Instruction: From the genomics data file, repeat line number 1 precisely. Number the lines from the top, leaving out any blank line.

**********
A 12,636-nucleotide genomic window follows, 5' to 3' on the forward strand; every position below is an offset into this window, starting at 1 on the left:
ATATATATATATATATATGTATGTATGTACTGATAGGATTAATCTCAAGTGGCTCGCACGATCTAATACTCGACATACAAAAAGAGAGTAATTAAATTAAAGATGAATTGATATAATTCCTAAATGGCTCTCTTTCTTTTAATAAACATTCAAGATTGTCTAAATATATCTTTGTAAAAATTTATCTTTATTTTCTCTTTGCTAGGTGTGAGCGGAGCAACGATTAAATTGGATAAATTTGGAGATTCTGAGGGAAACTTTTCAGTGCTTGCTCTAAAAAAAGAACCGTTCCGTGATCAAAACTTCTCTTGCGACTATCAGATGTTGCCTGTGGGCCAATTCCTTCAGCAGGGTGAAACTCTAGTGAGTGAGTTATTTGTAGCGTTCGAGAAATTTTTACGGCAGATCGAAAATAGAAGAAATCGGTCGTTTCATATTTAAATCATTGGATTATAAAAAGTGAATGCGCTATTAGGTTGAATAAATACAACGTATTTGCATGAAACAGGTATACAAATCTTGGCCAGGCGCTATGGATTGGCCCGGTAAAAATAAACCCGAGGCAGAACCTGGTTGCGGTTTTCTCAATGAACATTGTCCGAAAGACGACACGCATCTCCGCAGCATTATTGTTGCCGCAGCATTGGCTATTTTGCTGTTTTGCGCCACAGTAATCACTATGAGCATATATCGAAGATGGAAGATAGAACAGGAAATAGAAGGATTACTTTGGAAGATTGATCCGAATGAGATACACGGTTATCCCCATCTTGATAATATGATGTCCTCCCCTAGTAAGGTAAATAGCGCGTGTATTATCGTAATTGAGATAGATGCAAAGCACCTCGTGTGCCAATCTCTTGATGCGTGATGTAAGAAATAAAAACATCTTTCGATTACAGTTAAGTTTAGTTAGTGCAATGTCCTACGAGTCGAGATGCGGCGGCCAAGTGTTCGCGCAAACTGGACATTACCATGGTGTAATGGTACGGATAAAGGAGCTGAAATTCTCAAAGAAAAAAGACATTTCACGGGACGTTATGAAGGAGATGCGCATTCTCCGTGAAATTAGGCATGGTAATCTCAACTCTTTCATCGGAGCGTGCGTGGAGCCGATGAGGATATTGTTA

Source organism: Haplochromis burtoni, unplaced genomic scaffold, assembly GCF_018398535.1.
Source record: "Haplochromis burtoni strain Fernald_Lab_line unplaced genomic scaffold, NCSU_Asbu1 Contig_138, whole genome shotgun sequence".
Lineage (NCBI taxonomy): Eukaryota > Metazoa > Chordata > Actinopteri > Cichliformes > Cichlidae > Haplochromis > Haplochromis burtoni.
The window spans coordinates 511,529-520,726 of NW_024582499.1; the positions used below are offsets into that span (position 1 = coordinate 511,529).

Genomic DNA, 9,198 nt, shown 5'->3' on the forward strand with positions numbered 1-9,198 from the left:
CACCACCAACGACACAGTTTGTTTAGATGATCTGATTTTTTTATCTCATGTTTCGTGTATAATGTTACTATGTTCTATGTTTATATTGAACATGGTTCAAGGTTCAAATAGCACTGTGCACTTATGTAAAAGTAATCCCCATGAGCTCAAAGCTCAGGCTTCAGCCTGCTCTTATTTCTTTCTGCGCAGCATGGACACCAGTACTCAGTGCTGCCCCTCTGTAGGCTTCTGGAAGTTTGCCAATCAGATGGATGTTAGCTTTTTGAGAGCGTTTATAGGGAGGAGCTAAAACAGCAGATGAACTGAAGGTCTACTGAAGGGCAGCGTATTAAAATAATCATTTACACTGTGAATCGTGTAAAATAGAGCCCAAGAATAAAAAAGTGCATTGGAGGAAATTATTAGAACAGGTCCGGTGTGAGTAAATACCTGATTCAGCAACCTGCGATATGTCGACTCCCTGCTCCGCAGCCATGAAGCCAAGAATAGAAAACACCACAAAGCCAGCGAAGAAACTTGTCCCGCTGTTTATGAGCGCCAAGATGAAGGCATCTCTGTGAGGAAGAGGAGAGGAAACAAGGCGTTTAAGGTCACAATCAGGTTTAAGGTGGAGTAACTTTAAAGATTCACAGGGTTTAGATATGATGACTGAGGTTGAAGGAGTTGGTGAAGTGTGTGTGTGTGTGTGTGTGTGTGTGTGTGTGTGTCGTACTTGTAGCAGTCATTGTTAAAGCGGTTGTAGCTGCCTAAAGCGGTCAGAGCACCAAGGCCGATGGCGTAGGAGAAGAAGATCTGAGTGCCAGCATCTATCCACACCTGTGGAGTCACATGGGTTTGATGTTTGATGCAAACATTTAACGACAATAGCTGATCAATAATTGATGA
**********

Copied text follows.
A 12,636-nucleotide genomic window follows, 5' to 3' on the forward strand; every position below is an offset into this window, starting at 1 on the left: